we know how to specify rewards for... "A human approved this output"; we don't know how to specify rewards for "Actually good alignment research".
Can't these be the same thing? If we have humans who can identify actually good alignment research, we can sit them down in the RLHF booth and have the AI try to figure out how to make them happy.
Now obviously a sufficiently clever AI will infer the existence of the RLHF booth and start hacking the human in order to escape its box, which would be bad for alignment research. But it's looking increasingly plausible that e.g. GPT-6 will be smart enough to provide actually good mathematical research without being smart enough to take over the world (that doesn't happen until GPT-8). So why not alignment research?
To break the comparison I think you need to posit either that alignment research is way harder than math research (as Eli understands Eliezer does) such that anything smart enough to do it is also smart enough to hack a human, or I suppose it could be the case that we don't have humans who can identify actually good alignment research.
If you believe strongly enough in the Great Man theory of startups then it's actually working as intended. If startups are more about selling the founder rather than the product, if the pitch is "I am the kind of guy who can do cool business stuff" rather than "Look at this cool stuff I made", then penalizing founders who don't pre-truth is correctly downranking them for being some kind of chump. A better founder would have figured out that he was supposed to pre-truth and it is significant information about his competence that he did not.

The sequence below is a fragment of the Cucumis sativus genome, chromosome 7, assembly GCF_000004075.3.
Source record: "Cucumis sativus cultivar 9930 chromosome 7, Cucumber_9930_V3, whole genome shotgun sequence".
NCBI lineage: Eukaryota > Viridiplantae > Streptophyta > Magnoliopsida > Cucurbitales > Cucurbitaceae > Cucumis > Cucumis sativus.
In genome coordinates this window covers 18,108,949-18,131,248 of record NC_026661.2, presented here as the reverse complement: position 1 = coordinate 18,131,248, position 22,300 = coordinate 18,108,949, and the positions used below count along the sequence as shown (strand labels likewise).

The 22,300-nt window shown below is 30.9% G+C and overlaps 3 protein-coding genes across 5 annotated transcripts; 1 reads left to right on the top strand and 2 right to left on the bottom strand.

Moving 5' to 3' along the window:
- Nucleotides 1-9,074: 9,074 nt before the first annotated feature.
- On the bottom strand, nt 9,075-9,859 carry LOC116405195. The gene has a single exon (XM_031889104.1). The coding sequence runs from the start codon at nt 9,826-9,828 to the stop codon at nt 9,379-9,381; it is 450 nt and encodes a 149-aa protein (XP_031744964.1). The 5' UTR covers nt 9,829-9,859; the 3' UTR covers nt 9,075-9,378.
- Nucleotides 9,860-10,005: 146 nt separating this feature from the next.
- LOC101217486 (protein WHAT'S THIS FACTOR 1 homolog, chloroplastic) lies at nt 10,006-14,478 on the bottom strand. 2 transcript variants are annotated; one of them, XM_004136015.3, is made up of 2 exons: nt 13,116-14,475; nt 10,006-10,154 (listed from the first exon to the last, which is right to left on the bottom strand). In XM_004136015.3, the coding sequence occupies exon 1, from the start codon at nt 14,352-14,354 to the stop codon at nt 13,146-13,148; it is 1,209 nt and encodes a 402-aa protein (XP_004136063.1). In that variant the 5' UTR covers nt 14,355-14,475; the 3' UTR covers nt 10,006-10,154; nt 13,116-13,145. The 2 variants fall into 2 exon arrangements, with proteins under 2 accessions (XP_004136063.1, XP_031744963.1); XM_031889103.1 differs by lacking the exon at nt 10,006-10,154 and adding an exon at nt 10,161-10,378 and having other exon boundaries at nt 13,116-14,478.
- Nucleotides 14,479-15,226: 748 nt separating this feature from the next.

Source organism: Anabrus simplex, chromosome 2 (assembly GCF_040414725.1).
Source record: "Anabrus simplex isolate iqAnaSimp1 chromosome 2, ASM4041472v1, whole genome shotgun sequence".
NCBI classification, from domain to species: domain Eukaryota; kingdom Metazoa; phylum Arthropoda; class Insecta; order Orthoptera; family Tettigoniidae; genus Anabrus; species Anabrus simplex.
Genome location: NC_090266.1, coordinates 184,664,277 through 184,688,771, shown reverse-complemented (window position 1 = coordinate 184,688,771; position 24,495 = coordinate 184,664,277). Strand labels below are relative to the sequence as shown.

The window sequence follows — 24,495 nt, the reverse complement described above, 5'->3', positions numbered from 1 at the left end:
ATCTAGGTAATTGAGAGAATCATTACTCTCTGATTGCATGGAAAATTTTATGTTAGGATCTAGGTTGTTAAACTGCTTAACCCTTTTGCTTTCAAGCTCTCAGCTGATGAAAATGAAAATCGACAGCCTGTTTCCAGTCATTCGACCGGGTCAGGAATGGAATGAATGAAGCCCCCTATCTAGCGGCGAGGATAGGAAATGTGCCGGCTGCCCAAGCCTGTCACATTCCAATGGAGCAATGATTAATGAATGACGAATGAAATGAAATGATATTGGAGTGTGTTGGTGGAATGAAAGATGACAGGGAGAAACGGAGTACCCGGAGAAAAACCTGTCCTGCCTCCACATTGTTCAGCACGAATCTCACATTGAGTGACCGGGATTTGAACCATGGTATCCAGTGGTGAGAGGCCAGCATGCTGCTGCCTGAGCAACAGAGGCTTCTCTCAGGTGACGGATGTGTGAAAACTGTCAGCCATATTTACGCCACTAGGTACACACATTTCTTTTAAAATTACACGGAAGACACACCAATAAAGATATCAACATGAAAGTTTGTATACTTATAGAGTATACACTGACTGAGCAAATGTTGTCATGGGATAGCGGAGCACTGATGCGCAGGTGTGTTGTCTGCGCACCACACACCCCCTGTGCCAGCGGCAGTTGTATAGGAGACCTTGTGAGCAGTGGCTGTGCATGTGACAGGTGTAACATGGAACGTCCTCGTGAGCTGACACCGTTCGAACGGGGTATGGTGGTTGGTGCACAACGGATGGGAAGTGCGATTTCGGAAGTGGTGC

Realistically it is surely at least a little bit about the product itself, and honest founders must be "unfairly" losing points on the perceived merits of their product, but one could argue that identifying people savvy enough to play the game creates more value than is lost by underestimating the merits of honest product pitches.
Depending on exactly where the boundaries of the pre-truth game are, I think I could argue no one is being deceived (I mean realistically there will be at least a couple naive investors who think founders are speaking literal truth, but there could be few enough that hoodwinking them isn't the point).
When founders present a slide deck full of pre-truths about how great their product is, that slide deck is aimed solely at investors. The founder usually doesn't publish the slide deck, and if they did they wouldn't expect Joe Average to care much. The purpose of the pre-truths isn't to make anyone believe that their product is great (because all the investors know that this is an audition for lying, so none of them are going to take the claims literally), rather it is to demonstrate to investors that the founder is good at exaggerating the greatness of their product. This establishes that a few years later when they go to market, they will be good at telling different lies to regulators, customers, etc.
The pre-truth game could be a trial run for deceiving people, rather than itself being deceptive.
Here is a possible defense of pre-truth. I'm not sure if I believe it, but it seems like one of several theories that fit the available evidence.
Willingness to lie is a generally useful business skill. Businesses that lie to regulators will spend less time on regulatory compliance, businesses that lie to customers will get more sales, etc. The optimal amount of lying is not zero.